Yale University, the University of Pennsylvania and Sacred Heart University are among colleges clarifying the application process for federal financial aid after a congressman said some students are being misled into paying unnecessary fees.
Elijah Cummings, a Maryland Democrat, asked the Education Department to examine more than 100 colleges -- including most of the Ivy League -- for possible violations of U.S. law. He said some schools are failing to inform students applying for federal grants and loans that they only need to use a free form known as Fafsa.
More students are seeking financial aid as the cost of higher education continues to rise faster than the rate of inflation. Outstanding student-loan debt has climbed to $1.2 trillion. Besides federal aid, many colleges offer their own grants and hundreds of them require applicants to submit a fee-based form -- the CSS Profile -- to determine eligibility. That’s where the confusion lies.
“We’ve always been an advocate for students, never wanting them to pay for anything that is unnecessary,” said Julie Savino, executive director for financial aid at Sacred Heart, one of at least four colleges that made clarifications on its website this week. “All of us want to provide the best information we can, and we found places where we can update this and we did it to make it clearer.”
Sacred Heart, in Fairfield, Connecticut, was singled out in Cummings’s letter, because of a website reference that said applicants need to submit the CSS Profile for any type of aid.
Savino said that reference appeared on the school’s “net price calculator” page, which lets families input financial data to see what kind of scholarships a student might receive. The reference was meant to remind students that if they want to apply for a school award, they must submit the Fafsa and the CSS Profile, she said. The Web page now says that the free form is needed to determine federal and state aid, while the CSS Profile is for eligibility for institutional grants and scholarships.
The CSS Profile is a product of the College Board, a New York-based nonprofit group that also owns and administers the SAT test. It costs $25 to send the form to one school or scholarship program and additional reports are $16, according to the College Board, whose members include universities.
Cummings’s inquiry evolved over the past few months as Democratic staff on the House Oversight Committee, of which he is the ranking member, reviewed more than 200 colleges that use the CSS Profile.
“The intent of the Higher Education Act is to make it easier for students to apply for financial aid,” Cummings said in a statement. “But we have found that many colleges and universities are making this process more complicated and costly, and may be potentially violating the law.”
Colleges use the profile, which asks more detailed questions than the federal form, to get a fuller picture of a family’s financial situation including home equity and retirement funds.
Students can get fee waivers for the application and for reporting to as many as eight schools. Qualifying students must meet the guidelines of the Department of Agriculture Free and Reduced Price Lunch Program and have few major financial assets, according to the College Board.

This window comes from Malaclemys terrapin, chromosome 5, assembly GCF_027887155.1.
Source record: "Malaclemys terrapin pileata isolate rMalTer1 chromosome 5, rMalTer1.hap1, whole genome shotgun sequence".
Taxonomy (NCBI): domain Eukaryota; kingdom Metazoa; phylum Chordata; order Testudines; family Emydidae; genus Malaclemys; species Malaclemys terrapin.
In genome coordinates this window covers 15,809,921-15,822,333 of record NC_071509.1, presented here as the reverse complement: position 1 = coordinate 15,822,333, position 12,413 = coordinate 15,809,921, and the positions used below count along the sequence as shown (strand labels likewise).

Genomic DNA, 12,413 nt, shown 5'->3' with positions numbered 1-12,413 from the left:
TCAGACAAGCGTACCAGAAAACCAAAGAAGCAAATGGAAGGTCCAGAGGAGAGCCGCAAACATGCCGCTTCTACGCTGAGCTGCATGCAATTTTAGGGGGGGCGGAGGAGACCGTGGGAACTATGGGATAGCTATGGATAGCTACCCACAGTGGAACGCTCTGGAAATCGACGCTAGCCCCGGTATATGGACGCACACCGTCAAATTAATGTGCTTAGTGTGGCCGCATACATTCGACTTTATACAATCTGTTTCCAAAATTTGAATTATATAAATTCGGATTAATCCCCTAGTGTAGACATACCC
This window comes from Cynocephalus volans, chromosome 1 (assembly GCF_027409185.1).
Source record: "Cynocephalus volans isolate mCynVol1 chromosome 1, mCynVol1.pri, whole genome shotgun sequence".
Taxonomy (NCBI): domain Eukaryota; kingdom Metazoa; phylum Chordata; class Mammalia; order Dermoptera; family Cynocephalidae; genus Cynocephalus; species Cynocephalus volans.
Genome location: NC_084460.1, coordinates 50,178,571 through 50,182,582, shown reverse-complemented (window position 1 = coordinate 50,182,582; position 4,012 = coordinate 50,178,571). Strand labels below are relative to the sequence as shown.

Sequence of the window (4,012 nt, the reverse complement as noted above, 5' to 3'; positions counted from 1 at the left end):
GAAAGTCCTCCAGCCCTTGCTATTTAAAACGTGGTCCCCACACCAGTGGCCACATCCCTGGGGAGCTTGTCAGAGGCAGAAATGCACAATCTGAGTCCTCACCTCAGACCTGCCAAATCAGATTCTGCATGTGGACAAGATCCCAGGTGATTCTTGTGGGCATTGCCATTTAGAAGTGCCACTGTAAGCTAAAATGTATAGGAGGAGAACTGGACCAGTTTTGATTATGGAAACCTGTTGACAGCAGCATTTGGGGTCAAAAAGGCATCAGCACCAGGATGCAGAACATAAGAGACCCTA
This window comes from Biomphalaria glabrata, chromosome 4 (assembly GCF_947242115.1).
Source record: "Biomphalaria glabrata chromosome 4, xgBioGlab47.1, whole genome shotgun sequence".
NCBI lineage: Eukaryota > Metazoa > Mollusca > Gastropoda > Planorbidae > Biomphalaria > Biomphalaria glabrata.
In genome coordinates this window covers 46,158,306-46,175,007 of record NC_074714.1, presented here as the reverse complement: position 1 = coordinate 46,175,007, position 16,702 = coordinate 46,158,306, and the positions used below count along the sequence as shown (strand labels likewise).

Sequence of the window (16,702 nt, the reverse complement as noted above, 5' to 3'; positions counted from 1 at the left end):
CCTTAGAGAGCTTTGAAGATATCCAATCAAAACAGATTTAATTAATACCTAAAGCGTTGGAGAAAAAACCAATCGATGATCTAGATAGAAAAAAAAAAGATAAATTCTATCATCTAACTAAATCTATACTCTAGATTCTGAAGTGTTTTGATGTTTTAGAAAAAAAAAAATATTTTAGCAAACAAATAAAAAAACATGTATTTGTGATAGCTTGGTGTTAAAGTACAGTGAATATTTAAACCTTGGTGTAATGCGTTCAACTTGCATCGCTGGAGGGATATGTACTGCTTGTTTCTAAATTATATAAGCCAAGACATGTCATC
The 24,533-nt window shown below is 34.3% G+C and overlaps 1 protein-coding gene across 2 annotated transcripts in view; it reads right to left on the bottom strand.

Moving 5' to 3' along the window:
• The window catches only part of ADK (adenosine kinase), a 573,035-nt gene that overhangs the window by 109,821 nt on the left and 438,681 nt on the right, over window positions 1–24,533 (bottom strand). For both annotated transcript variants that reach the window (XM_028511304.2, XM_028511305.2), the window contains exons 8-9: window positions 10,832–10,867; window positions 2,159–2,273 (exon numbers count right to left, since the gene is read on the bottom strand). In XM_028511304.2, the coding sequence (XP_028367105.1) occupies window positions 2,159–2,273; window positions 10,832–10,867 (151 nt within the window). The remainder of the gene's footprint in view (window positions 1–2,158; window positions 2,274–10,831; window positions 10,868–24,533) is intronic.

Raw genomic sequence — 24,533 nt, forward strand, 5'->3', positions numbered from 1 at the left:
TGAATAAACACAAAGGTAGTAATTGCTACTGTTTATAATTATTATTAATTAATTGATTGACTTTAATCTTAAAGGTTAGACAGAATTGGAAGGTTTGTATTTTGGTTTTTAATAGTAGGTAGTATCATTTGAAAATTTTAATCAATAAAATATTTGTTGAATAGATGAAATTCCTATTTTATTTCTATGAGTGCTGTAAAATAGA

For a family of four, that equates to annual parental income of about $40,000 or less, assets -- not including the home -- of about $30,000 or less, and a home equity value of less than $100,000, according to the College Board.
The University of Pennsylvania, one of eight northeastern schools that make up the Ivy League, says that students interested only in federal financial aid are encouraged to submit only the free Fafsa form, said Ron Ozio, a spokesman for the school in Philadelphia.
“To be certain there is no further misunderstanding, we have reworked the language on our website to make this more clear,” Ozio said in a statement. Penn requires additional documentation for direct aid from the university.
Bucknell University in Lewisburg, Pennsylvania, also made changes to its website to make clear that students don’t need the CSS Profile for federal financial aid, said Bill Conley, vice president for enrollment management.
Some of the wealthiest universities in the country are among the 111 colleges cited in Cummings’ letter, including Harvard, Yale and Northwestern.
Harvard, which waives the cost to use the Profile for low-income students, “will continue working to ensure that our students have the clear guidance they need to access the federal and Harvard-funded aid to which they are entitled,” said Jeff Neal, a spokesman for the Cambridge, Massachusetts-based school.
Yale, which also waives the cost, added language to its Web page to specify that students only need the Fafsa form to apply for federal aid, spokesman Tom Conroy said in an e-mail. Northwestern will review its site to see if additional language is needed, Alan Cubbage, a spokesman, said in an e-mail.
Princeton University, the only Ivy League school that wasn’t listed in Cummings’s letter, created its own free supplemental form in 2001 “to improve access and make it easier to apply,” Robin Moscato, director of undergraduate financial aid, said in an interview.
“Paying to apply for financial aid seemed to be counterintuitive,” she said.
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